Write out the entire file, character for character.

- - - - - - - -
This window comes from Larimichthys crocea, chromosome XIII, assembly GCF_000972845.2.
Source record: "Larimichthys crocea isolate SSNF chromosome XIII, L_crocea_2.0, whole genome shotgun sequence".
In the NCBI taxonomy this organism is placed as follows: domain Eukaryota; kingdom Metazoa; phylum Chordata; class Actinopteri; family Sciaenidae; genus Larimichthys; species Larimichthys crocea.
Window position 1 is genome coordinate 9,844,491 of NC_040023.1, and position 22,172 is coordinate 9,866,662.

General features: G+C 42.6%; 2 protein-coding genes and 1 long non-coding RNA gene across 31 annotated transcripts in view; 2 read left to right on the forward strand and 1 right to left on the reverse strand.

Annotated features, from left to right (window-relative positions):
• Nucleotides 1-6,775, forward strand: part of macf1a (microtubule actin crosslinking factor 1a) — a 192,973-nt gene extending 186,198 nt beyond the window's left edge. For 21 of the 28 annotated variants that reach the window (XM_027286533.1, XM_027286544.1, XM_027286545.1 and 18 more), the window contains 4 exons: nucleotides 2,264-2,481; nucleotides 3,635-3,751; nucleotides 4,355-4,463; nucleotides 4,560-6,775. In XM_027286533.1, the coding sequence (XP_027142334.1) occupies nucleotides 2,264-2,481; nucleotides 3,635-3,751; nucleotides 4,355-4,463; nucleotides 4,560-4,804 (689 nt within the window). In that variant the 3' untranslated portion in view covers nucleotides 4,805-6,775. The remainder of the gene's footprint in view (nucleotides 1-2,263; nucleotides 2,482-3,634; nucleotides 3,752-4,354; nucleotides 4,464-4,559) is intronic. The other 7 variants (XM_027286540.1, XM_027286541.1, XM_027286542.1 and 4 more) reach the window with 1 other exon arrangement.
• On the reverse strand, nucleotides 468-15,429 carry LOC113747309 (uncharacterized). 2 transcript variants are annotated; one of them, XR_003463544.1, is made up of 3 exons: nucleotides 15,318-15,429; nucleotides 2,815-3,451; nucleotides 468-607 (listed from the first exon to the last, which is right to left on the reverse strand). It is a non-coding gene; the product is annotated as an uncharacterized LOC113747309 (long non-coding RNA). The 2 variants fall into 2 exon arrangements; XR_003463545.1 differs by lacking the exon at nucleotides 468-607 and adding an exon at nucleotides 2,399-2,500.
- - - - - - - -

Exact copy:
This window comes from Larimichthys crocea, chromosome XIII, assembly GCF_000972845.2.
Source record: "Larimichthys crocea isolate SSNF chromosome XIII, L_crocea_2.0, whole genome shotgun sequence".
In the NCBI taxonomy this organism is placed as follows: domain Eukaryota; kingdom Metazoa; phylum Chordata; class Actinopteri; family Sciaenidae; genus Larimichthys; species Larimichthys crocea.
Window position 1 is genome coordinate 9,844,491 of NC_040023.1, and position 22,172 is coordinate 9,866,662.

General features: G+C 42.6%; 2 protein-coding genes and 1 long non-coding RNA gene across 31 annotated transcripts in view; 2 read left to right on the forward strand and 1 right to left on the reverse strand.

Annotated features, from left to right (window-relative positions):
• Nucleotides 1-6,775, forward strand: part of macf1a (microtubule actin crosslinking factor 1a) — a 192,973-nt gene extending 186,198 nt beyond the window's left edge. For 21 of the 28 annotated variants that reach the window (XM_027286533.1, XM_027286544.1, XM_027286545.1 and 18 more), the window contains 4 exons: nucleotides 2,264-2,481; nucleotides 3,635-3,751; nucleotides 4,355-4,463; nucleotides 4,560-6,775. In XM_027286533.1, the coding sequence (XP_027142334.1) occupies nucleotides 2,264-2,481; nucleotides 3,635-3,751; nucleotides 4,355-4,463; nucleotides 4,560-4,804 (689 nt within the window). In that variant the 3' untranslated portion in view covers nucleotides 4,805-6,775. The remainder of the gene's footprint in view (nucleotides 1-2,263; nucleotides 2,482-3,634; nucleotides 3,752-4,354; nucleotides 4,464-4,559) is intronic. The other 7 variants (XM_027286540.1, XM_027286541.1, XM_027286542.1 and 4 more) reach the window with 1 other exon arrangement.
• On the reverse strand, nucleotides 468-15,429 carry LOC113747309 (uncharacterized). 2 transcript variants are annotated; one of them, XR_003463544.1, is made up of 3 exons: nucleotides 15,318-15,429; nucleotides 2,815-3,451; nucleotides 468-607 (listed from the first exon to the last, which is right to left on the reverse strand). It is a non-coding gene; the product is annotated as an uncharacterized LOC113747309 (long non-coding RNA). The 2 variants fall into 2 exon arrangements; XR_003463545.1 differs by lacking the exon at nucleotides 468-607 and adding an exon at nucleotides 2,399-2,500.